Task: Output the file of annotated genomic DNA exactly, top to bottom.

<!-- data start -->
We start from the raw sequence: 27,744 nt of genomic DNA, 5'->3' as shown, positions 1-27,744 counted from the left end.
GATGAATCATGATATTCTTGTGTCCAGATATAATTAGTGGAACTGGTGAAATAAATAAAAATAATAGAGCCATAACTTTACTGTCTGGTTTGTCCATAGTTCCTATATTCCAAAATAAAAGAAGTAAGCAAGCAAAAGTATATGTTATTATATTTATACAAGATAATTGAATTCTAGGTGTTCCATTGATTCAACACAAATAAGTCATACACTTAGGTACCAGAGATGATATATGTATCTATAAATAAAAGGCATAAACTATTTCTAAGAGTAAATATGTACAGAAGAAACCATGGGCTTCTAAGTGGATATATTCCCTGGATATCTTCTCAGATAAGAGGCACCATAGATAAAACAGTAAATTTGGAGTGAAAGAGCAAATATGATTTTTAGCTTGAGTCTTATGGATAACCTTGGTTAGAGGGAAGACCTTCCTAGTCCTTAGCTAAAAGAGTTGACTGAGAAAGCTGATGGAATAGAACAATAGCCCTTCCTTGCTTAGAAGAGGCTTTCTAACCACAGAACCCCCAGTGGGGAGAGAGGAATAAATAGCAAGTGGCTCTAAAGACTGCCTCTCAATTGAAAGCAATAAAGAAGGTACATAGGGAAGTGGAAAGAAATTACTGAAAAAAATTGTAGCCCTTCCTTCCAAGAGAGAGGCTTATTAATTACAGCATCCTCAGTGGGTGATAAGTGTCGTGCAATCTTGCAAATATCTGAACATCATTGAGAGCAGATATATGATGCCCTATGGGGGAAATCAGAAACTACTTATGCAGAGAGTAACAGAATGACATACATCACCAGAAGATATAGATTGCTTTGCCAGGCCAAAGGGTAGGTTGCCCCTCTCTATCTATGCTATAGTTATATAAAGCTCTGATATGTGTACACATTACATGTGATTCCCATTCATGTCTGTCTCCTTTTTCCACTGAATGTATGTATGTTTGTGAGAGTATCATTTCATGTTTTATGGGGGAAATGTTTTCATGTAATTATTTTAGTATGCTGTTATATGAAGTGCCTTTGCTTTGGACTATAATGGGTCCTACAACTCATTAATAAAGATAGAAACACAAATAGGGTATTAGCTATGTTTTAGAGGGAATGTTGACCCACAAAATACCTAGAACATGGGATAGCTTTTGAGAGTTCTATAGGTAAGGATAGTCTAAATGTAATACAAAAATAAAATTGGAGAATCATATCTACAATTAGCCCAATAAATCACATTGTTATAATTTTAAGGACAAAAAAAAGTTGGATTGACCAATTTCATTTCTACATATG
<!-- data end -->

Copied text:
We start from the raw sequence: 27,744 nt of genomic DNA, 5'->3' as shown, positions 1-27,744 counted from the left end.
GATGAATCATGATATTCTTGTGTCCAGATATAATTAGTGGAACTGGTGAAATAAATAAAAATAATAGAGCCATAACTTTACTGTCTGGTTTGTCCATAGTTCCTATATTCCAAAATAAAAGAAGTAAGCAAGCAAAAGTATATGTTATTATATTTATACAAGATAATTGAATTCTAGGTGTTCCATTGATTCAACACAAATAAGTCATACACTTAGGTACCAGAGATGATATATGTATCTATAAATAAAAGGCATAAACTATTTCTAAGAGTAAATATGTACAGAAGAAACCATGGGCTTCTAAGTGGATATATTCCCTGGATATCTTCTCAGATAAGAGGCACCATAGATAAAACAGTAAATTTGGAGTGAAAGAGCAAATATGATTTTTAGCTTGAGTCTTATGGATAACCTTGGTTAGAGGGAAGACCTTCCTAGTCCTTAGCTAAAAGAGTTGACTGAGAAAGCTGATGGAATAGAACAATAGCCCTTCCTTGCTTAGAAGAGGCTTTCTAACCACAGAACCCCCAGTGGGGAGAGAGGAATAAATAGCAAGTGGCTCTAAAGACTGCCTCTCAATTGAAAGCAATAAAGAAGGTACATAGGGAAGTGGAAAGAAATTACTGAAAAAAATTGTAGCCCTTCCTTCCAAGAGAGAGGCTTATTAATTACAGCATCCTCAGTGGGTGATAAGTGTCGTGCAATCTTGCAAATATCTGAACATCATTGAGAGCAGATATATGATGCCCTATGGGGGAAATCAGAAACTACTTATGCAGAGAGTAACAGAATGACATACATCACCAGAAGATATAGATTGCTTTGCCAGGCCAAAGGGTAGGTTGCCCCTCTCTATCTATGCTATAGTTATATAAAGCTCTGATATGTGTACACATTACATGTGATTCCCATTCATGTCTGTCTCCTTTTTCCACTGAATGTATGTATGTTTGTGAGAGTATCATTTCATGTTTTATGGGGGAAATGTTTTCATGTAATTATTTTAGTATGCTGTTATATGAAGTGCCTTTGCTTTGGACTATAATGGGTCCTACAACTCATTAATAAAGATAGAAACACAAATAGGGTATTAGCTATGTTTTAGAGGGAATGTTGACCCACAAAATACCTAGAACATGGGATAGCTTTTGAGAGTTCTATAGGTAAGGATAGTCTAAATGTAATACAAAAATAAAATTGGAGAATCATATCTACAATTAGCCCAATAAATCACATTGTTATAATTTTAAGGACAAAAAAAAGTTGGATTGACCAATTTCATTTCTACATATG